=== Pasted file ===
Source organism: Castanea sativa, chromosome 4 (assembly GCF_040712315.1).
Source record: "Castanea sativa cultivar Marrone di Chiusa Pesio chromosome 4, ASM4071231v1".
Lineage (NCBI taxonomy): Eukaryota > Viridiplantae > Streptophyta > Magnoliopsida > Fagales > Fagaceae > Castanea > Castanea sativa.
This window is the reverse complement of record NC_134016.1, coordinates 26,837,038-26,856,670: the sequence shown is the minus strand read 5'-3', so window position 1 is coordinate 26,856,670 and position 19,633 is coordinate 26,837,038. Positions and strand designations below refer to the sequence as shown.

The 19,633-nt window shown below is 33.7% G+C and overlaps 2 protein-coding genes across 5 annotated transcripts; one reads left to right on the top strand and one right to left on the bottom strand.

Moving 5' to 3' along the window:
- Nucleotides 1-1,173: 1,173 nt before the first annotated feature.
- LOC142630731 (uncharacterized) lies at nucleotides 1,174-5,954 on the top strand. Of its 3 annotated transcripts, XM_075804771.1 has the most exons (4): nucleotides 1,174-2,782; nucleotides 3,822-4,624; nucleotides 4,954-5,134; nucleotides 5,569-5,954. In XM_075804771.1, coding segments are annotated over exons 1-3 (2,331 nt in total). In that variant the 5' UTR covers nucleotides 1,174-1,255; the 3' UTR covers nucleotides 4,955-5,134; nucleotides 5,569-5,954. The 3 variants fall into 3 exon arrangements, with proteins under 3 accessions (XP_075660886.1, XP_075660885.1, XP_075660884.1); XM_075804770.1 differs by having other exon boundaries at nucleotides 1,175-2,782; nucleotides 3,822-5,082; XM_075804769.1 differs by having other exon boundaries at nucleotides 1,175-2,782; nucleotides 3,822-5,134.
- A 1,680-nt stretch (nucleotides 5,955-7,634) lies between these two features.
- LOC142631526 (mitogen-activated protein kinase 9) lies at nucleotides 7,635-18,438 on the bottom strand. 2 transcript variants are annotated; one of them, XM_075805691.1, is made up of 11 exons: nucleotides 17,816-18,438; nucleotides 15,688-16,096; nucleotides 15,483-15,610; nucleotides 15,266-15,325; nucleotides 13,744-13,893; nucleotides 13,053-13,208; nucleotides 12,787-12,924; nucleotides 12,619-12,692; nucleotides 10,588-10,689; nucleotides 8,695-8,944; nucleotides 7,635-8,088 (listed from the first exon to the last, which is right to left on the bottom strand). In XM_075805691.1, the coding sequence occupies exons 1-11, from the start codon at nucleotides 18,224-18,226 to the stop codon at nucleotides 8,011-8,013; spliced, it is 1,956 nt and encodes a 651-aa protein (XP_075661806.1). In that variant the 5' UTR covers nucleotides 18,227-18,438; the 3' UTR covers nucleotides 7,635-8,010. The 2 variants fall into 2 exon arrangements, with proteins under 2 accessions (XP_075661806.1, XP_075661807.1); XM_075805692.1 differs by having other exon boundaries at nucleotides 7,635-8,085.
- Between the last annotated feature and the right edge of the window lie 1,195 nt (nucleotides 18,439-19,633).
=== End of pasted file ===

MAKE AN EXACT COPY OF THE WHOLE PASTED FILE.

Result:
Source organism: Castanea sativa, chromosome 4 (assembly GCF_040712315.1).
Source record: "Castanea sativa cultivar Marrone di Chiusa Pesio chromosome 4, ASM4071231v1".
Lineage (NCBI taxonomy): Eukaryota > Viridiplantae > Streptophyta > Magnoliopsida > Fagales > Fagaceae > Castanea > Castanea sativa.
This window is the reverse complement of record NC_134016.1, coordinates 26,837,038-26,856,670: the sequence shown is the minus strand read 5'-3', so window position 1 is coordinate 26,856,670 and position 19,633 is coordinate 26,837,038. Positions and strand designations below refer to the sequence as shown.

The 19,633-nt window shown below is 33.7% G+C and overlaps 2 protein-coding genes across 5 annotated transcripts; one reads left to right on the top strand and one right to left on the bottom strand.

Moving 5' to 3' along the window:
- Nucleotides 1-1,173: 1,173 nt before the first annotated feature.
- LOC142630731 (uncharacterized) lies at nucleotides 1,174-5,954 on the top strand. Of its 3 annotated transcripts, XM_075804771.1 has the most exons (4): nucleotides 1,174-2,782; nucleotides 3,822-4,624; nucleotides 4,954-5,134; nucleotides 5,569-5,954. In XM_075804771.1, coding segments are annotated over exons 1-3 (2,331 nt in total). In that variant the 5' UTR covers nucleotides 1,174-1,255; the 3' UTR covers nucleotides 4,955-5,134; nucleotides 5,569-5,954. The 3 variants fall into 3 exon arrangements, with proteins under 3 accessions (XP_075660886.1, XP_075660885.1, XP_075660884.1); XM_075804770.1 differs by having other exon boundaries at nucleotides 1,175-2,782; nucleotides 3,822-5,082; XM_075804769.1 differs by having other exon boundaries at nucleotides 1,175-2,782; nucleotides 3,822-5,134.
- A 1,680-nt stretch (nucleotides 5,955-7,634) lies between these two features.
- LOC142631526 (mitogen-activated protein kinase 9) lies at nucleotides 7,635-18,438 on the bottom strand. 2 transcript variants are annotated; one of them, XM_075805691.1, is made up of 11 exons: nucleotides 17,816-18,438; nucleotides 15,688-16,096; nucleotides 15,483-15,610; nucleotides 15,266-15,325; nucleotides 13,744-13,893; nucleotides 13,053-13,208; nucleotides 12,787-12,924; nucleotides 12,619-12,692; nucleotides 10,588-10,689; nucleotides 8,695-8,944; nucleotides 7,635-8,088 (listed from the first exon to the last, which is right to left on the bottom strand). In XM_075805691.1, the coding sequence occupies exons 1-11, from the start codon at nucleotides 18,224-18,226 to the stop codon at nucleotides 8,011-8,013; spliced, it is 1,956 nt and encodes a 651-aa protein (XP_075661806.1). In that variant the 5' UTR covers nucleotides 18,227-18,438; the 3' UTR covers nucleotides 7,635-8,010. The 2 variants fall into 2 exon arrangements, with proteins under 2 accessions (XP_075661806.1, XP_075661807.1); XM_075805692.1 differs by having other exon boundaries at nucleotides 7,635-8,085.
- Between the last annotated feature and the right edge of the window lie 1,195 nt (nucleotides 18,439-19,633).